5. Personal injury liability: Multinationals implement global avian flu plans in large part to reduce exposure to personal injury lawsuits from employees (and customers and others) exposed to the flu virus on-premises. In most countries, worker safety laws and other rules impose an affirmative duty of care on employers. To meet this duty, flu plans should address safeguards (distribute masks? vaccines? Tamiflu? what other precautions?). Fortunately, in most jurisdictions employers can invoke a doctrine like the US workers’ compensation bar to defend against employees’ personal injury claims. But some countries (even England) have no such defense. Other places, especially in Latin America, let an employee surmount the workers’ compensation bar by proving mere negligence. Plan accordingly.

6. Discipline: When a pandemic hits, employees may refuse to report for work, or insist on working from home. Local law may well support a no-show employee whose refusal to work is reasonable—but employers usually can discipline for unreasonable absences. Build procedures for communicating when the workplace is safe, so that a refusal to work becomes unreasonable.

7. Shut downs: In a severe pandemic, employers will likely shut down operations temporarily, and thorough pandemic plans usually address shut-downs. The employment liability issue is pay: In many countries, an employer must pay those ready and willing to work. (Sick workers collect sick pay from either the employer or the state, under the local sick-pay system.) Law in some countries, though, will let an employer suspend operations, and pay, because of a genuine force majeure.

8. Data privacy: In a real pandemic, employers will want workers to report whether they get sick, where they have recently traveled, and whom they have been exposed to. But jurisdictions like Europe with robust privacy laws hinder employers from forcing workers to divulge personal data. Pandemic plans should be flexible here. Spell out situations where public health factors make personal inquiries reasonable. Invoke the employer duty to report infections to public authorities and the employer duty to maintain a safe workplace.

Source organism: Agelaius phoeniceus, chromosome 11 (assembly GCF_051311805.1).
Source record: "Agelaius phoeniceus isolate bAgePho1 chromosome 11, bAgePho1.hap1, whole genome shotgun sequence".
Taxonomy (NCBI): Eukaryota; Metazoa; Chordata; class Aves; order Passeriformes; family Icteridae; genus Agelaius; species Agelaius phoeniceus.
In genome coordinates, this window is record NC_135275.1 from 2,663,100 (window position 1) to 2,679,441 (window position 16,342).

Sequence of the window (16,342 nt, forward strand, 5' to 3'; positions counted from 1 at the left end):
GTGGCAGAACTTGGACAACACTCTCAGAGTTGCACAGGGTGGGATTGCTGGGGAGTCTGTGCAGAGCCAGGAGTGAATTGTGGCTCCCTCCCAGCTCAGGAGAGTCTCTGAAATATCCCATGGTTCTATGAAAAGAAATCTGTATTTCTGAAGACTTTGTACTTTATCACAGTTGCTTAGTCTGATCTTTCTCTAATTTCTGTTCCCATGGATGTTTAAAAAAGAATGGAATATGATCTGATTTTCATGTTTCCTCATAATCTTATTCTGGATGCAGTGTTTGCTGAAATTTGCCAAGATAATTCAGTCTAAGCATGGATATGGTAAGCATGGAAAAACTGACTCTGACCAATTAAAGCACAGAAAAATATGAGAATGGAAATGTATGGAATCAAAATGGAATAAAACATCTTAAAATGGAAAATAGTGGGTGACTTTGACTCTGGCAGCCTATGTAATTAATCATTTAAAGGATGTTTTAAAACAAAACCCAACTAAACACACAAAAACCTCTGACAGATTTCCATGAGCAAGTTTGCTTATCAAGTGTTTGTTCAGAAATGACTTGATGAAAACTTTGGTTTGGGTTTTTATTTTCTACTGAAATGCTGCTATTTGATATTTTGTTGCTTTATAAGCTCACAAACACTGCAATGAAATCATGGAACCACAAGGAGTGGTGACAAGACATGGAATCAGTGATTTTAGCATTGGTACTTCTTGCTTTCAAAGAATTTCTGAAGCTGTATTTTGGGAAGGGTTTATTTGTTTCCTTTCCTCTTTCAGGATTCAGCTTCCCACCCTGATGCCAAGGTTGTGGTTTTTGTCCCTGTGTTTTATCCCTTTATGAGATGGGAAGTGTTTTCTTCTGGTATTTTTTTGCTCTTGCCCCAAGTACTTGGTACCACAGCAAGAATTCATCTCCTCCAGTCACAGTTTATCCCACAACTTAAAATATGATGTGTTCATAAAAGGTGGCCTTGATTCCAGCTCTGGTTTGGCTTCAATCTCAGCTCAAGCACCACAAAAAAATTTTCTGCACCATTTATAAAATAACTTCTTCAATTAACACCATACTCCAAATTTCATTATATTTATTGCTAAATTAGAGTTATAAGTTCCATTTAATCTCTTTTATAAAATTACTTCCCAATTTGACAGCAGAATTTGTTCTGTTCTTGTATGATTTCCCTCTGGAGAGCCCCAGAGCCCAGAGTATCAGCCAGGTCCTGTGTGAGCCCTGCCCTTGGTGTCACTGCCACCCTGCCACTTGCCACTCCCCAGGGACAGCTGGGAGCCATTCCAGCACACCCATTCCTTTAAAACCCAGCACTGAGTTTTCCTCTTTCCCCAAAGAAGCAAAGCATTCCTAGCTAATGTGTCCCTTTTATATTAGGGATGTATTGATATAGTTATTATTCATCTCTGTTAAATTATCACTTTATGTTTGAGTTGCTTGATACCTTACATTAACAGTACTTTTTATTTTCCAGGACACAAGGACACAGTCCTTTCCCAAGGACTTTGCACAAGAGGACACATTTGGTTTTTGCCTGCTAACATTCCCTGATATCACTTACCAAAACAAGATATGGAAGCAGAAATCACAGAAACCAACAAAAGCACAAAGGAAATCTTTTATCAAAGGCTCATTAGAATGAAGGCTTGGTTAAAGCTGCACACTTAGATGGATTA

9. Medical attention: In Brazil and Italy, employers have to have on-staff doctors; company doctors will become crucial players on the front line of any avian flu pandemic. But outside of company-doctor countries, employers will have a more difficult time requiring possibly-infected employees to get a medical exam or take a vaccine, subject to discipline for refusing. In countries from Europe to Canada to Asia, the analysis here will depend on whether the employer mandate to see a doctor is reasonable. Other legal issues as to doctors, depending on what the employer wants to do, include: regulation of prescriptions; drug importation; and doctor/patient privilege.

10. Isolating employees: Some avian flu plans address an employer’s right to isolate or “quarantine” possibly-infected employees. Some plans seek to restrict employee travel to problem areas. But isolation orders and travel bans will get scrutinized in light of employee rights. Spell out isolation procedures and travel bans clearly in the pandemic plan. 


Draft a global flu pandemic plan template that accounts for legal issues generally. Then adapt that plan in each local jurisdiction, modified to account for local law.